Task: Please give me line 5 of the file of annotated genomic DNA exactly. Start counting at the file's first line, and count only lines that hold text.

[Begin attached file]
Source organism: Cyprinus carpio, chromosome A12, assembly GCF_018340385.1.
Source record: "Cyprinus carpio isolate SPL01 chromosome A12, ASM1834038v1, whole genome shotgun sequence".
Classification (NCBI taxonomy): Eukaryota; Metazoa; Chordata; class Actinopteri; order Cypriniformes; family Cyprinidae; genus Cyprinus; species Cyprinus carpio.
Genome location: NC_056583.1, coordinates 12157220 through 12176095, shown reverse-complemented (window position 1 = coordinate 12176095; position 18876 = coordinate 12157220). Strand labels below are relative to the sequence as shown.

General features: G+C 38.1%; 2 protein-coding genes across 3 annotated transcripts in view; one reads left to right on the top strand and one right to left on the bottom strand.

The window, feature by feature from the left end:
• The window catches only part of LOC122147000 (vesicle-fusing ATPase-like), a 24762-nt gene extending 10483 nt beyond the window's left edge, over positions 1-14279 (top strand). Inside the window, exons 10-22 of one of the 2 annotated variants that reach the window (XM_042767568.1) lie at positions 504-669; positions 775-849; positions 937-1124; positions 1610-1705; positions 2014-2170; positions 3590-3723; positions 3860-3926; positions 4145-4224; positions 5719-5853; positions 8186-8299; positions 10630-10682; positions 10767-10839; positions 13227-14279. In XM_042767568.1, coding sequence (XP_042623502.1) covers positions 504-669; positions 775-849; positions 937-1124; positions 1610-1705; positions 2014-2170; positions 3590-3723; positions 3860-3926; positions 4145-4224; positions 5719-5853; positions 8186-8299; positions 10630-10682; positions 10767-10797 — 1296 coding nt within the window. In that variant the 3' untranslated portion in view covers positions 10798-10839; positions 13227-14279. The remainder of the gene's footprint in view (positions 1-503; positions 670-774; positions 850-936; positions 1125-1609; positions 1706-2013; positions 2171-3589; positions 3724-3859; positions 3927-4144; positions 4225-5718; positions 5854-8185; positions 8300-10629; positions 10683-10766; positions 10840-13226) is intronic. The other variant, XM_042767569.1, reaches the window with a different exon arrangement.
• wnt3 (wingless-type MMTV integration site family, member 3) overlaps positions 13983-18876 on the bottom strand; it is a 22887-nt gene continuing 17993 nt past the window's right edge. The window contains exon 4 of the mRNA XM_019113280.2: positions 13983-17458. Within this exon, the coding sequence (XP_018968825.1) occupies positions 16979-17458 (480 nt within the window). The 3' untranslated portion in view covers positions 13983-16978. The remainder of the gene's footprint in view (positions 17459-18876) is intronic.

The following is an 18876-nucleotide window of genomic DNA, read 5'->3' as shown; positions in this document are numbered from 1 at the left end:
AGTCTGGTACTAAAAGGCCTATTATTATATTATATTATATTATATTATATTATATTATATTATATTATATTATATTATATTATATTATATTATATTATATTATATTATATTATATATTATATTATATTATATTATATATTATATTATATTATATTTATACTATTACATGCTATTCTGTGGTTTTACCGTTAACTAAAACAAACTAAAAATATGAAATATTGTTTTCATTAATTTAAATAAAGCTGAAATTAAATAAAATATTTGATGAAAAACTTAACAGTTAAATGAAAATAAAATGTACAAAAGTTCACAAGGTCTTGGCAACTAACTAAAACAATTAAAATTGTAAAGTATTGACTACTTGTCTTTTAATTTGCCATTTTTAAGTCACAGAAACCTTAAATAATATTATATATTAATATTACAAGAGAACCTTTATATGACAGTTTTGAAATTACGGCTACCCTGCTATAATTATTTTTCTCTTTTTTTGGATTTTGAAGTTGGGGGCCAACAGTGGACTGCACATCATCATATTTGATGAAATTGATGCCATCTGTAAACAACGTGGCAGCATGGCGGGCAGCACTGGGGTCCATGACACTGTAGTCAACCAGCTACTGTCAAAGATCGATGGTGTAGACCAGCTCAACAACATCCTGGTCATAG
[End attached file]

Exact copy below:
General features: G+C 38.1%; 2 protein-coding genes across 3 annotated transcripts in view; one reads left to right on the top strand and one right to left on the bottom strand.